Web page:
“Geodesign means using GIS and other predictive models to help make decisions about how you design the landscape,” said Dan Meehan, geodesign program manager for Penn State. “You have a problem and you need to address it and fix it. If you propose a fix, what are the impacts on all the different systems—not only physical systems [such as transportation] but cultural systems, political systems, and ecological systems?”
Geodesign is about trying to make sense out of what is often a huge amount of data related to a planning issue—asking a lot of key questions, creating multiple design iterations, and testing them before reaching a consensus with stakeholders about which solution to implement.
“There is so much information out there, but we are not doing a very good job designing places and planning for conservation and all these things we need to do on the land,” said Foster. “So there is a need to have a design process to understand what data you need and who you need to work with to have successful planning solutions, no matter what land planning and design challenge you face.”
The challenges are many. And the students get to dive in and work on scenarios based on real-world issues that cry out for creative, thoughtful, and scientifically sound geodesign solutions. Recent class assignments have included deciding where to place transit-oriented development (TOD) in Florida and evaluating alternative routes and plans for improving US Highway 64/Corridor K in the Ocoee River Gorge area of Tennessee.
The students use GIS to evaluate their design scenarios. For example, master’s degree student Shannon McElvaney used modeling and analysis tools in ArcGIS for Desktop, ArcGIS Online, and GeoPlanner for ArcGIS to analyze where to locate TOD in Miami-Dade County, Florida, in 2040, taking into account 330,000 households that the county projects will need to be added by then and the probability of a higher sea level.
For that assignment, Penn State faculty member Michael Flaxman, who taught the master’s degree course Geodesign Studio I: Rural/Regional Challenges, stipulated that the students create TOD proposals for various areas of Florida. “[TOD means] the placement of residential and mixed-use development that decreases the total vehicle miles driven and increases the use of public transit,” said Flaxman.
The question was, “where can we grow?” said McElvaney. He had to factor in many constraints, including protecting green infrastructure and accounting for sea level rise that is projected to leave some areas near the coastline and even some land inland unsuitable for development.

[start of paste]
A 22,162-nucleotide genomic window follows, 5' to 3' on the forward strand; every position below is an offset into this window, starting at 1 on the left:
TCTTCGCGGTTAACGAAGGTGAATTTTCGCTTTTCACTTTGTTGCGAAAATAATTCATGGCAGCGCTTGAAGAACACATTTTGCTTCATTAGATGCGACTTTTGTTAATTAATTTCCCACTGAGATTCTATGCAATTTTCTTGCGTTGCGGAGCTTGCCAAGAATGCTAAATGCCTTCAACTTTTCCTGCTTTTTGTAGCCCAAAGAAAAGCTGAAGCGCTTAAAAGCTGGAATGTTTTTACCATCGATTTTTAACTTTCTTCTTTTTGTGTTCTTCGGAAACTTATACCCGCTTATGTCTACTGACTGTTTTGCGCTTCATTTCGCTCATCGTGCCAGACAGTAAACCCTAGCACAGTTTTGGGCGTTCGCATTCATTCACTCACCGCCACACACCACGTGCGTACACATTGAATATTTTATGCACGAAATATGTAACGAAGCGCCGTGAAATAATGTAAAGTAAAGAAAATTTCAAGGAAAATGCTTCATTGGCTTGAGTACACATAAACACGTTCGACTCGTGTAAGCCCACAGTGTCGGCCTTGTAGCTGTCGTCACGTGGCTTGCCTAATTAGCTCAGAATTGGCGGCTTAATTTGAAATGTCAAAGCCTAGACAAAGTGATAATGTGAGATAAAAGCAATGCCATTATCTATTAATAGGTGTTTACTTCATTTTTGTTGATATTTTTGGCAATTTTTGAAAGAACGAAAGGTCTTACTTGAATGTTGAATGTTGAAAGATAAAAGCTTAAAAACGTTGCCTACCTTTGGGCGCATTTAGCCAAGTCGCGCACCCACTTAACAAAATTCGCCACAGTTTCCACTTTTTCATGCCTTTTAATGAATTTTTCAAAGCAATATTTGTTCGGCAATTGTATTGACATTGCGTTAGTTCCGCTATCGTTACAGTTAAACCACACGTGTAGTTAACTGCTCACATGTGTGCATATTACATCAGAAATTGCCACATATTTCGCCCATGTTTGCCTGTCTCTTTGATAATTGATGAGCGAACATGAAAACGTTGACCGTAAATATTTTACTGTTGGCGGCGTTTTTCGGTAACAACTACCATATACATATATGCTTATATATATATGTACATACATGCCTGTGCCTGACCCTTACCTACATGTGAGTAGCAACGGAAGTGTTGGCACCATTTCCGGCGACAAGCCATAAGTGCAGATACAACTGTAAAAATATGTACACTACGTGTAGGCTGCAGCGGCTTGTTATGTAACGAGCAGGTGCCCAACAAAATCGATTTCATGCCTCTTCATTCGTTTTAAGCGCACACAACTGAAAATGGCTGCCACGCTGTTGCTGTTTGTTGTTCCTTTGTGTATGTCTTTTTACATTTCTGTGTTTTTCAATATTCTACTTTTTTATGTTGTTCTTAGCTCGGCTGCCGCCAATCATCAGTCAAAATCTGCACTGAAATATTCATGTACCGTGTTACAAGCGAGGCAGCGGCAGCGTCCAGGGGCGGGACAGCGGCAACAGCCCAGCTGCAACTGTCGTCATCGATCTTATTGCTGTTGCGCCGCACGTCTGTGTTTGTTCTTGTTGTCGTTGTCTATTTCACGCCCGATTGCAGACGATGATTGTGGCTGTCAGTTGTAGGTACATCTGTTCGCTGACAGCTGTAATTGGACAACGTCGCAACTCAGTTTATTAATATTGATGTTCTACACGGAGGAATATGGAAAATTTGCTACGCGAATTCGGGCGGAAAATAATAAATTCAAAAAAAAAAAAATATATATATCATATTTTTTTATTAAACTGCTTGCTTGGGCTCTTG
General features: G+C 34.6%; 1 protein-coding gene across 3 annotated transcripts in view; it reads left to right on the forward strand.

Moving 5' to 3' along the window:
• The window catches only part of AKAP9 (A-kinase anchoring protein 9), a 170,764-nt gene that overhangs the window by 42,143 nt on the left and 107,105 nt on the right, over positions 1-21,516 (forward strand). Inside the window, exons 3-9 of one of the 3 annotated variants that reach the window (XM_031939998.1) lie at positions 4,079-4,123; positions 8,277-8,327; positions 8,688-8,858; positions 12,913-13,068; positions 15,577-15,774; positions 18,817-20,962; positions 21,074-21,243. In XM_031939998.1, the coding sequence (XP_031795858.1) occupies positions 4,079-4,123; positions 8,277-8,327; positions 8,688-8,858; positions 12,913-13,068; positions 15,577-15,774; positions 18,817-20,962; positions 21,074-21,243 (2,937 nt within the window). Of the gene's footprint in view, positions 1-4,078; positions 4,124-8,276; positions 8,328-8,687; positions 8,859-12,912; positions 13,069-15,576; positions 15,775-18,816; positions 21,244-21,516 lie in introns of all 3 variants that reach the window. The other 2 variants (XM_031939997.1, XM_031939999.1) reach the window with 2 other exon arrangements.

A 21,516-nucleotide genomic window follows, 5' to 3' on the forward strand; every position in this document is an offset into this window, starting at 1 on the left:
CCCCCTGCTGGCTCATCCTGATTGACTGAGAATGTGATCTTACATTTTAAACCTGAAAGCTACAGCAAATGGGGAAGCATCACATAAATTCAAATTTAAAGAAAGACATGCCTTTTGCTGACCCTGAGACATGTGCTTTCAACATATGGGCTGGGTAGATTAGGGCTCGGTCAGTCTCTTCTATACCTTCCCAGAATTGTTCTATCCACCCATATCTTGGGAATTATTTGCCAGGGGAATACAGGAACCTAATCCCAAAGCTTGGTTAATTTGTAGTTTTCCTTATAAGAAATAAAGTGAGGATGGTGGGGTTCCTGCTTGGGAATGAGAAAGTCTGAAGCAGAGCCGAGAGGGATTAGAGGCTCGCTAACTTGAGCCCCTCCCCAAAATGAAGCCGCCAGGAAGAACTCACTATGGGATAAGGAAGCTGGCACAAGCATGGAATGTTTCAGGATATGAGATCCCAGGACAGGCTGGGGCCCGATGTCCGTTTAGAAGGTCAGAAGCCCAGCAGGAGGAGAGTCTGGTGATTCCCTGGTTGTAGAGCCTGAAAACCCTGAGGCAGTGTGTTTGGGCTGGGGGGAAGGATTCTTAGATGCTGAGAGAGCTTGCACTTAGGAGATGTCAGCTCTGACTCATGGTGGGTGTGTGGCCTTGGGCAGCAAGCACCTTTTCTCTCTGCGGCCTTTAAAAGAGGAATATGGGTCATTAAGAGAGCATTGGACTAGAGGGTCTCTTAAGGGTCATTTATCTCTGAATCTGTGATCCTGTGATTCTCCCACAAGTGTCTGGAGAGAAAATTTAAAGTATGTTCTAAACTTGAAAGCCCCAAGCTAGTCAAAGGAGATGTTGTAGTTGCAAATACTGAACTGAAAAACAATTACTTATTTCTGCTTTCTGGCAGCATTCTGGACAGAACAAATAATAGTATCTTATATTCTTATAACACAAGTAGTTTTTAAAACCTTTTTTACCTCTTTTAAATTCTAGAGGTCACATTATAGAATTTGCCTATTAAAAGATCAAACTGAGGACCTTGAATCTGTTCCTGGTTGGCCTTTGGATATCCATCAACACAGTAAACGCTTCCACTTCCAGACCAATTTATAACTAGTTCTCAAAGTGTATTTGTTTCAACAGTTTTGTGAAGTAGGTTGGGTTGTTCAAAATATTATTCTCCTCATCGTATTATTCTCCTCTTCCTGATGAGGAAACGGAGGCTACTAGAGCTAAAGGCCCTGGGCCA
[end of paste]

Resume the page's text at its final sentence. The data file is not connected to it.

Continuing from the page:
Using sea level rise projections that The Nature Conservancy provides online, McElvaney brought that data into GeoPlanner for ArcGIS and mapped it. The map he created showed the land in his study area that would be covered by water in the future due to a projected three-foot rise in sea level.
The lavender color on his map represented land that would have a 75 to 100 percent chance of being three feet under water, meaning big trouble for portions of Miami Beach and a military base to the south.
“I couldn’t believe how drastic it was and how much land it overtook,” McElvaney said during his final presentation, which the faculty and his classmates all participated in online. “You could see [how] it started to creep in on the agricultural area . . . so suddenly [where it] looked like we could back away from the coast and develop more inland [but that land] also gets inundated.”
McElvaney finally decided it would be smarter to develop a bus rapid transit (BRT) system farther inland and create mixed-use development along that route rather than putting in a fixed rail system that may be threatened by the rising sea level.
“I love fixed rail, but it’s going to be dangerous to invest money in it along the coast,” he said.
Flaxman said he was impressed with the work done by McElvaney and the other students in the class. “The primary [objective] was to become comfortable with large problems and large spatial scales,” said Flaxman, who also has taught at Massachusetts Institute of Technology (MIT) and owns Geodesign Technologies Inc. in Berkeley, California.
The students, Flaxman said, had to understand their assigned regions’ plans and trends and then strategically intervene to improve the plans. “They came up with some good design solutions that faculty wouldn’t have thought of,” Flaxman said.
The People of the Place
One of the required textbooks in Penn State’s geodesign program is A Framework for Geodesign: Changing Geography by Design, authored by Carl Steinitz, professor emeritus of landscape architecture and planning at the Harvard Graduate School of Design, and published by Esri.